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Indecision or Fear?

Risk Off. Risk On.

This entire year has been marked by range bound US equity markets.  It feels like a carnival ride in which the passenger gets extremely anxious as the ride screams down towards the ground and then relaxes until the next fall comes.  The VIX is elevated, but not to the point where investors are dumping all holdings, merely floating around “medium discomfort”:

Not exactly vomit inducing

Low and falling interest rates have unnerved me for the last 4 months.  With the Fed stopping its QE purchases, why would interest rates fall?  With congress squabbling over a meaningless debt ceiling, why would interest rates fall?  With corporate earnings so strong, why would interest rates fall?  With the printing presses running, why would interest rates fall?  It seemed to me that interest rates or equities had to be wrong and I continuously waited for the confirmation from a spiraling equity market.

In March we saw a 6.4% equity market correction and in May/June we saw another 7.2% pullback.  Very mild pullbacks that never fell with fury:


Bull market pullbacks?

My conclusion is either that the equity market is massively delayed in having a strong pullback or it is incredibly resilient.  The former could fool me into having an optimistic outlook while the latter could be a signal that investors should be more bullish.

I will take a leap and suggest that things might be better than we think.  The recovery has been slow and job growth has been nothing but anemic in the United States.  We see the headlines of Europe, see the headlines about US debt, see the headlines about state shutdowns, see the headlines about unemployment, see the headlines about a continued fall in the housing market…it just seems like everything is falling apart.  From the standpoint of an investor, it seems like there is nothing good to say. Now that we agree on that, let us think of a couple of facts:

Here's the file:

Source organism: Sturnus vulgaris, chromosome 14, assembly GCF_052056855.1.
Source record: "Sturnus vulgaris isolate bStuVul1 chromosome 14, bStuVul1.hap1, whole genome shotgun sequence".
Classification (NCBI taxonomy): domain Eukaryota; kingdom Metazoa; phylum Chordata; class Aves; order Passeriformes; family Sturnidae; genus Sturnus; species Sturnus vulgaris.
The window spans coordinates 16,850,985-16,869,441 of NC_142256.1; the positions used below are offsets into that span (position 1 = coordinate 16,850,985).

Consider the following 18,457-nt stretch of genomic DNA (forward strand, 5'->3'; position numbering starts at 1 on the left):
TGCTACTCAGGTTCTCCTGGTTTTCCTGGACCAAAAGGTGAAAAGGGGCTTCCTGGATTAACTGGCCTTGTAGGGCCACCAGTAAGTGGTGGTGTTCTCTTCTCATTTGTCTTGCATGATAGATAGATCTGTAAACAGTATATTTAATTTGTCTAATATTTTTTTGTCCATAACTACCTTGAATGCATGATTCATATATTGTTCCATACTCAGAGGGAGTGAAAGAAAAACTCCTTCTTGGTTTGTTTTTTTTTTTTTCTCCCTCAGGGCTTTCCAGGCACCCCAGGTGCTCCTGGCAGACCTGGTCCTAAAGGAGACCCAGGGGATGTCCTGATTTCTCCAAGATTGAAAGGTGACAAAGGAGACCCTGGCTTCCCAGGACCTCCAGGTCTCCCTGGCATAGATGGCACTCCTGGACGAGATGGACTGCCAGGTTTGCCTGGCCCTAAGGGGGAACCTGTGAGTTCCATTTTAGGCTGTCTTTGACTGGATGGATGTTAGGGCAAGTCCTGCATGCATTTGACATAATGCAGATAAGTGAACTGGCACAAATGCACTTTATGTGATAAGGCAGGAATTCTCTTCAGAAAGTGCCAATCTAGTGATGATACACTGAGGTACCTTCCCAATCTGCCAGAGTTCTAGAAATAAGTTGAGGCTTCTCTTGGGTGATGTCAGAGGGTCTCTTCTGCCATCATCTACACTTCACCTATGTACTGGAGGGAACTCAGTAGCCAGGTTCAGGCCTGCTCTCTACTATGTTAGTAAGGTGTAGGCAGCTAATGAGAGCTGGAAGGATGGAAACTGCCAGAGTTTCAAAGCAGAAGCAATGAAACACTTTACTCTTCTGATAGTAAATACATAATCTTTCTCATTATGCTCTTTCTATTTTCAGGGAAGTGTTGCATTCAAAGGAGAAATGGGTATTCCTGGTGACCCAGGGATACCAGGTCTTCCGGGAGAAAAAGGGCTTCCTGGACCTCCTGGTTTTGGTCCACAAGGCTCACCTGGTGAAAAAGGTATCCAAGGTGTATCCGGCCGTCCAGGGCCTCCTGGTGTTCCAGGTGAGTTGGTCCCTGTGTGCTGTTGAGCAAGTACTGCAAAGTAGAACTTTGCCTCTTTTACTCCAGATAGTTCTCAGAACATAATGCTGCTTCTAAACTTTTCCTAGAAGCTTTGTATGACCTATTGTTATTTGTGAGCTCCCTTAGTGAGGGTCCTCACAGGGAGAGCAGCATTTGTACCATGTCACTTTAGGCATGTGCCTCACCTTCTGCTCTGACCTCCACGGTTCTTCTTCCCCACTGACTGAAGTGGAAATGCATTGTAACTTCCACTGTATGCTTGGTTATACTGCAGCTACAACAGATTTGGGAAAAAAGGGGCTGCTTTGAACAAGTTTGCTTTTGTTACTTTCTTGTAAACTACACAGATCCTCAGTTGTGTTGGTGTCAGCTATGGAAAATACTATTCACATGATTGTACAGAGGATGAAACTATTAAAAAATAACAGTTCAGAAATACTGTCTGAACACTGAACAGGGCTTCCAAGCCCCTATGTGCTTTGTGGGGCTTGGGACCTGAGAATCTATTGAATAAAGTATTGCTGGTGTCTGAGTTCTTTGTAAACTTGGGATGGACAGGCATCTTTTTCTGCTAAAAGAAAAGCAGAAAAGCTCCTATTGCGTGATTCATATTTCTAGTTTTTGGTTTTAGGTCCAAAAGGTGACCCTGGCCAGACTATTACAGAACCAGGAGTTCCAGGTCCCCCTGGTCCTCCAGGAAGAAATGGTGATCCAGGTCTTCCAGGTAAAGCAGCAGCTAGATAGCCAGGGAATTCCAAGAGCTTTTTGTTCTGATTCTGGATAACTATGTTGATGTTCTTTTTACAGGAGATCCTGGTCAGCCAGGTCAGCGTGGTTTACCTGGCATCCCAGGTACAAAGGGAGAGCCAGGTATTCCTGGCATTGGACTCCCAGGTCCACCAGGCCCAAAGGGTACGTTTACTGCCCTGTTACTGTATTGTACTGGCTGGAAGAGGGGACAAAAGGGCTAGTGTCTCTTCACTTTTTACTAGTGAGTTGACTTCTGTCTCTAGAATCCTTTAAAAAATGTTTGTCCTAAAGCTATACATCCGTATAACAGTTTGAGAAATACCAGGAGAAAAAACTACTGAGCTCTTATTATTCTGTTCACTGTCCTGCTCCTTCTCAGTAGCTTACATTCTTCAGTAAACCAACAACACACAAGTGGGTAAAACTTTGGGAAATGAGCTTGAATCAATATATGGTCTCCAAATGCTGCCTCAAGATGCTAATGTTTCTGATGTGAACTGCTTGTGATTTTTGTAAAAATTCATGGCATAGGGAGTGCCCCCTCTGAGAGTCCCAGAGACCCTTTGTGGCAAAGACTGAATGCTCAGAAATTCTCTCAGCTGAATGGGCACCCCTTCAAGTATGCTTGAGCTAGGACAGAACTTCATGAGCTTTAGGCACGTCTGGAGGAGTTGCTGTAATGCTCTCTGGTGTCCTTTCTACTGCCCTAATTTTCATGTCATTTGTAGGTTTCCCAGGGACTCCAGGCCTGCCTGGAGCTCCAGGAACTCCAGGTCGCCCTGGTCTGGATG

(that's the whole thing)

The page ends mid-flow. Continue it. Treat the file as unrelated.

1. Read this WSJ article about 70% tax rates.  Our budgetary issues are massive and are not going to be solved by taxes.  What this means is that the budget will only be fixed by a combination of entitlement cuts, higher taxes AND a debasement of the currency.
  2. Interest rates are at multi-generational lows.  A yield of sub 3% might seem plausible if we expect to march down the Japanese path, but we cannot afford to march down that same path.  We have no savings to fund it.  If interest rates stay where they are over a long period, then foreign bond buyers are just funding stupidity.
  3. Despite the abysmal outlook her in the states, corporations continue to make profits around the world.  Developing nations are new growth centers, all they need from a US consumer is a semblance of stability.

This implies that the likely, longer term tail event is a strong negative return in US fixed income and a resetting of currencies around the world.  US dollar, Euro, and British Pound will get walloped as the currencies of the bankrupt.  Chinese Renminbi and other developing nations with strong balance sheets will see their “pegs” become untenable.  These are long run facts, not possibilities.  The only question is when these future events will come into fruition.

This also means that, regardless of your growth outlook, equities provide protection against currency debasement as well as rising interest rates.  Gold can do this as well, but it is very difficult to say whether gold is “rich” or “cheap”.  I can say that a stock with an earnings yield of 8% is not overly expensive assuming I believe in some form of earnings stability.  I can also say that it does not take much debasement of a currency or spike in inflation to make me wish I never locked in a 3% yield for 10 years.

Posted in Economics, Markets, Media.

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